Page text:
Thank you to everyone who participated in our online survey on the Government’s Consultation on the current law regarding collective redundancies. We received responses from a diverse cross section of businesses with employee numbers ranging from 40 to 2,500. We have included the results of the survey, together with feedback from a variety of employers that we have spoken to in our formal response to the consultation.

Background

As set out in our previous article on the Government’s consultation, currently collective redundancy consultation must continue for at least 30 days where an employer proposes to dismiss 20-99 employees; and for at least 90 days where 100 or more dismissals are proposed, in either case at one “establishment”.

The Government is proposing to:

  • Reduce the 90-day minimum consultation period;
  • Issue a new, non-statutory, code of practice that will address the key issues affecting redundancy consultations; and
  • Provide improved guidance for employers and employees on the support on offer from government.

Key findings

  • The majority of respondents (74%) said that reducing the minimum consultation period is a good idea.
  • Most respondents (53%) thought that the minimum period should be 30 days for all redundancies. A smaller number (26%) thought that the minimum period should be 45 days for 100+ redundancies and 30 days for 20-99 redundancies. A minority (17%) thought that the law should not be changed.
  • 71% of respondents thought that reducing the minimum consultation period would bring more certainty for employers and 64% thought it would bring greater flexibility. 61% thought that the proposals would improve employee morale and make it easier for employers to implement changes.

Results and Commentary

Definition of “establishment”. Collective consultation obligations are triggered where an employer is proposing to dismiss 20 or more employees at one “establishment”. In line with the Government’s concerns, 50% of respondents consider the law to be unclear on what constitutes an establishment and 80% think that defining “establishment” in a code of practice would assist their understanding and make the position clearer. However, only 37% of respondents had experienced problems in determining what an establishment is in their particular organisation. Just over half of respondents said that they had not experienced this issue first hand. We understand that the Government now plans to produce guidance in association with ACAS on this issue rather than a non-statutory code of practice.  

Fixed term staff. The law is presently unclear on whether the non-renewal of fixed term contracts should be treated as dismissals for the purposes of collective consultation.  56% of respondents support the Government’s proposal to provide guidance to employers on how to treat fixed term employees in a code of practice/guidance rather than through legislation.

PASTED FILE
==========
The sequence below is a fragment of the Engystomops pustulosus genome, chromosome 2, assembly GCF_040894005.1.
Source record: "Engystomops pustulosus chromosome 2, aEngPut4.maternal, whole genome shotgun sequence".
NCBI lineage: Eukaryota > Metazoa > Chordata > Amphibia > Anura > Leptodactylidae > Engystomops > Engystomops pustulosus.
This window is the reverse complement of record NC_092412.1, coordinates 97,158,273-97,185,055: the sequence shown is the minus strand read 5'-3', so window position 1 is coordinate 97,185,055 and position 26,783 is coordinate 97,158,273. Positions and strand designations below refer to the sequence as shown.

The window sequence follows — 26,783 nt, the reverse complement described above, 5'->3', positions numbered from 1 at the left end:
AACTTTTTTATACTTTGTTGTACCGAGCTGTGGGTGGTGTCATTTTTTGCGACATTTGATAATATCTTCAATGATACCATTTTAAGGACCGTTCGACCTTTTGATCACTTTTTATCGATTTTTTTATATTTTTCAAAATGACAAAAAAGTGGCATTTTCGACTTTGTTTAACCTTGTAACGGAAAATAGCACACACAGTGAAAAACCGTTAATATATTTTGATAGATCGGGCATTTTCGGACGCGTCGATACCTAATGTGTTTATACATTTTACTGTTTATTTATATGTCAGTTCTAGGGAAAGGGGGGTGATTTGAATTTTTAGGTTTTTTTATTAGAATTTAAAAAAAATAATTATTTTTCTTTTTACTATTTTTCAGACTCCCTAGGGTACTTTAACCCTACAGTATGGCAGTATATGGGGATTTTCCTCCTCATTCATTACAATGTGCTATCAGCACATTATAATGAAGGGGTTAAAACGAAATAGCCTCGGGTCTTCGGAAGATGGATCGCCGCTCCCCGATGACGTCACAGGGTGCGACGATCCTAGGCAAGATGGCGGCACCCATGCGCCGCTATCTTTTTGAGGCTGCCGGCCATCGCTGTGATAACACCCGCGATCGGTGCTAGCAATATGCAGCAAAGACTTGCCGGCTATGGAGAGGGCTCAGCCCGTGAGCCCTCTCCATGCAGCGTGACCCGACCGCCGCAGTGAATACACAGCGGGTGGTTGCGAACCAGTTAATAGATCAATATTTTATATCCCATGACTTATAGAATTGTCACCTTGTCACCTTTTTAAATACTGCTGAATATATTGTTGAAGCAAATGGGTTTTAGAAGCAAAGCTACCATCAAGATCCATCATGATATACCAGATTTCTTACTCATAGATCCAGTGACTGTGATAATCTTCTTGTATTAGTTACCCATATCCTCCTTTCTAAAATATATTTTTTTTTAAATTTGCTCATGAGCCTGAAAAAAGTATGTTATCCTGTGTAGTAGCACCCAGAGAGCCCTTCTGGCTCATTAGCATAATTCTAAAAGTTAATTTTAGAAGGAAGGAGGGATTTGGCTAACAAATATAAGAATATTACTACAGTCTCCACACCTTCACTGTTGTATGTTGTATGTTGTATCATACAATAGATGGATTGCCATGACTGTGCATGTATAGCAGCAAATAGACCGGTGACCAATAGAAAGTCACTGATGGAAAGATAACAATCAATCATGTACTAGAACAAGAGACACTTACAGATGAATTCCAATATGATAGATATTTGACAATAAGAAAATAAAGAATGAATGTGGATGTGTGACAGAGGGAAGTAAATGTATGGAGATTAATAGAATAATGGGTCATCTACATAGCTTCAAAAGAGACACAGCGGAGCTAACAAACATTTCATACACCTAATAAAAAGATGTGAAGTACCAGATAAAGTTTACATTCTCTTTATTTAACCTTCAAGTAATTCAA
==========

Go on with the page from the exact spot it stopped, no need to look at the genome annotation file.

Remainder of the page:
Protective award. Although the Government has not sought views on the current approach to protective awards, just over half of respondents are of the view that the maximum award of 90 days’ pay per employee for failure to consult is excessive. However, interestingly, 40% of respondents do not share that view.                  

Respondents’ experience of collective redundancy consultations. Our survey highlighted some interesting information regarding employers’ experiences of handling collective redundancies. Of those respondents who had been involved in a collective redundancy consultation in the last 5 years, the majority (71%) had consulted with fewer than 100 employees. The majority (68%) has also consulted with employees that did not have a recognised trade union, and most (62%) completed the consultation within 30 days, with smaller proportions taking 30-45 days (14%), 46-60 days (9%) or 90 days (14%).

In terms of the legal process, the vast majority of employers (91%) said that they understood when they needed to start consultation and most (77%) did not experience any issues in relation to the timing of issuing notices of dismissal. Similarly, only a minority of respondents with fixed term staff (24%) experienced issues over whether to include these staff in the consultation.

With regard to the effect that respondents thought the consultation process had on their business, the majority (63%) thought that it negatively affected their regular business.  This echoes the Government’s concern that the existing collective consultation regime is a barrier in the way of sustained economic growth as it impedes a business’s ability to expand and constrict quickly according to fast changing economic conditions.

Most respondents (59%) said that they would have found the consultation process easier if the minimum period for consultation had been shorter. Interestingly, nearly half (46%) of respondents said that they had settled one or more potential claims.

The consultation has now closed and so we await the Government’s response. We will of course report any developments on employment buddy.